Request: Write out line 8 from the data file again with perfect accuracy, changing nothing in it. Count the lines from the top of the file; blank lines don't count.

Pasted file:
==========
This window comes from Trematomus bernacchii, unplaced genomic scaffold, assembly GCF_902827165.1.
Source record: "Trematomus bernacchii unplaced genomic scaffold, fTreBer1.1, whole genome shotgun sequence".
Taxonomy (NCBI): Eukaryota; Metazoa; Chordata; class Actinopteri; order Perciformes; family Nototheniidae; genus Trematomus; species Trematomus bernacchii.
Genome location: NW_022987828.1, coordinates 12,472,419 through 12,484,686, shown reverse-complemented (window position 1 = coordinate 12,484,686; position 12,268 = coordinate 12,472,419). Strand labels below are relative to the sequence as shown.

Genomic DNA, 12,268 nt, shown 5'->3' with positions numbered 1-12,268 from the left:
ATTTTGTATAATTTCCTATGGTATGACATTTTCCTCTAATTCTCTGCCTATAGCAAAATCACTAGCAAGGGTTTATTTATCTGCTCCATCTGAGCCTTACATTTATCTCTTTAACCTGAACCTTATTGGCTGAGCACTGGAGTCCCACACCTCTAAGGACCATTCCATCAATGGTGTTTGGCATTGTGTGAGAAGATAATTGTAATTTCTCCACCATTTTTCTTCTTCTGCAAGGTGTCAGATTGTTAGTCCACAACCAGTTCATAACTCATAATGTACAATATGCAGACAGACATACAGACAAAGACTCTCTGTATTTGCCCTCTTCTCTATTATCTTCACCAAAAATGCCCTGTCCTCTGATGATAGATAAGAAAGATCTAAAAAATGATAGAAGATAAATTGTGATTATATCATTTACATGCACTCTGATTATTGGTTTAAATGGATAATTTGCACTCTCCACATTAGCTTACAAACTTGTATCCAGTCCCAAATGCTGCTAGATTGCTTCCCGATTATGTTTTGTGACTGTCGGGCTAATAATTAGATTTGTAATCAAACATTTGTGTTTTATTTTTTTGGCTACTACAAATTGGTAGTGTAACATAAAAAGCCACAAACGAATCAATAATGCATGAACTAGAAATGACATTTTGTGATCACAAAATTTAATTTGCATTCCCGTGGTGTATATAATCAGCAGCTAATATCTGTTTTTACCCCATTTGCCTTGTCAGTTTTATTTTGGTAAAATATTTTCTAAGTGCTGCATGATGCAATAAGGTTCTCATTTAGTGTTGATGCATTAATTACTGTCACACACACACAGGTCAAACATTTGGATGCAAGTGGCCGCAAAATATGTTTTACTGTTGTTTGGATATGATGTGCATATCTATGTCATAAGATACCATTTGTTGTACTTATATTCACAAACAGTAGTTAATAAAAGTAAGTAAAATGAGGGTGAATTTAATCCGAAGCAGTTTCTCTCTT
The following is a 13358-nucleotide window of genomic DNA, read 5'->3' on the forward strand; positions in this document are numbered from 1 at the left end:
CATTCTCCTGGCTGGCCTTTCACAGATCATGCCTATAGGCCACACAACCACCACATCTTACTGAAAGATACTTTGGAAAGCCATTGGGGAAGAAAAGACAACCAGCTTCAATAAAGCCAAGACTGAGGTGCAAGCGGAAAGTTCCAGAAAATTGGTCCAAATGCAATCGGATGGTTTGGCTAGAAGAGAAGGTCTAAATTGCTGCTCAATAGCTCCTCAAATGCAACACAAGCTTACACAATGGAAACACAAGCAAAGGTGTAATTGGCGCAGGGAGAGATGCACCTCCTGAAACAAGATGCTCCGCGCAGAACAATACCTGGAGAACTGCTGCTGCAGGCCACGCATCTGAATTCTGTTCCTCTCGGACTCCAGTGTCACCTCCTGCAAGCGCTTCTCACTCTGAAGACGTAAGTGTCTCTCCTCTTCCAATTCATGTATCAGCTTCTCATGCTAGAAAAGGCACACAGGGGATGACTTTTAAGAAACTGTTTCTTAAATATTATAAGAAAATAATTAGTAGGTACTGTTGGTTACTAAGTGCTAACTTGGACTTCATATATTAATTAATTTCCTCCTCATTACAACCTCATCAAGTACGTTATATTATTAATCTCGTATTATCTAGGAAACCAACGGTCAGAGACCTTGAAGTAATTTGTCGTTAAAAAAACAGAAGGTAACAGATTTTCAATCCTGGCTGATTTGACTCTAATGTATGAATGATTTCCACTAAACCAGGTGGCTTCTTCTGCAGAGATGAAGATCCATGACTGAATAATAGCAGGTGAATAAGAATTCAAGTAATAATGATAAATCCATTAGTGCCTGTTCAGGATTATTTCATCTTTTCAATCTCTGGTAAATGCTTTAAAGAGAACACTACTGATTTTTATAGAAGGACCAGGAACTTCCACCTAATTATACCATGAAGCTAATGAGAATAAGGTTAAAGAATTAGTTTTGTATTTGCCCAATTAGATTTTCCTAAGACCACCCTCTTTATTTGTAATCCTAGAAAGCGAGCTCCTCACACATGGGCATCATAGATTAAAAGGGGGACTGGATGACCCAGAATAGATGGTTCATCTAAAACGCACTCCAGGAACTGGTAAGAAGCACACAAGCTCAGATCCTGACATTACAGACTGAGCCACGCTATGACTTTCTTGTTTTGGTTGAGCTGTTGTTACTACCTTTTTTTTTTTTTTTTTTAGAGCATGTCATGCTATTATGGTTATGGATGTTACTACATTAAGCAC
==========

CATTCTCCTGGCTGGCCTTTCACAGATCATGCCTATAGGCCACACAACCACCACATCTTACTGAAAGATACTTTGGAAAGCCATTGGGGAAGAAAAGACAACCAGCTTCAATAAAGCCAAGACTGAGGTGCAAGCGGAAAGTTCCAGAAAATTGGTCCAAATGCAATCGGATGGTTTGGCTAGAAGAGAAGGTCTAAATTGCTGCTCAATAGCTCCTCAAATGCAACACAAGCTTACACAATGGAAACACAAGCAAAGGTGTAATTGGCGCAGGGAGAGATGCACCTCCTGAAACAAGATGCTCCGCGCAGAACAATACCTGGAGAACTGCTGCTGCAGGCCACGCATCTGAATTCTGTTCCTCTCGGACTCCAGTGTCACCTCCTGCAAGCGCTTCTCACTCTGAAGACGTAAGTGTCTCTCCTCTTCCAATTCATGTATCAGCTTCTCATGCTAGAAAAGGCACACAGGGGATGACTTTTAAGAAACTGTTTCTTAAATATTATAAGAAAATAATTAGTAGGTACTGTTGGTTACTAAGTGCTAACTTGGACTTCATATATTAATTAATTTCCTCCTCATTACAACCTCATCAAGTACGTTATATTATTAATCTCGTATTATCTAGGAAACCAACGGTCAGAGACCTTGAAGTAATTTGTCGTTAAAAAAACAGAAGGTAACAGATTTTCAATCCTGGCTGATTTGACTCTAATGTATGAATGATTTCCACTAAACCAGGTGGCTTCTTCTGCAGAGATGAAGATCCATGACTGAATAATAGCAGGTGAATAAGAATTCAAGTAATAATGATAAATCCATTAGTGCCTGTTCAGGATTATTTCATCTTTTCAATCTCTGGTAAATGCTTTAAAGAGAACACTACTGATTTTTATAGAAGGACCAGGAACTTCCACCTAATTATACCATGAAGCTAATGAGAATAAGGTTAAAGAATTAGTTTTGTATTTGCCCAATTAGATTTTCCTAAGACCACCCTCTTTATTTGTAATCCTAGAAAGCGAGCTCCTCACACATGGGCATCATAGATTAAAAGGGGGACTGGATGACCCAGAATAGATGGTTCATCTAAAACGCACTCCAGGAACTGGTAAGAAGCACACAAGCTCAGATCCTGACATTACAGACTGAGCCACGCTATGACTTTCTTGTTTTGGTTGAGCTGTTGTTACTACCTTTTTTTTTTTTTTTTTTAGAGCATGTCATGCTATTATGGTTATGGATGTTACTACATTAAGCAC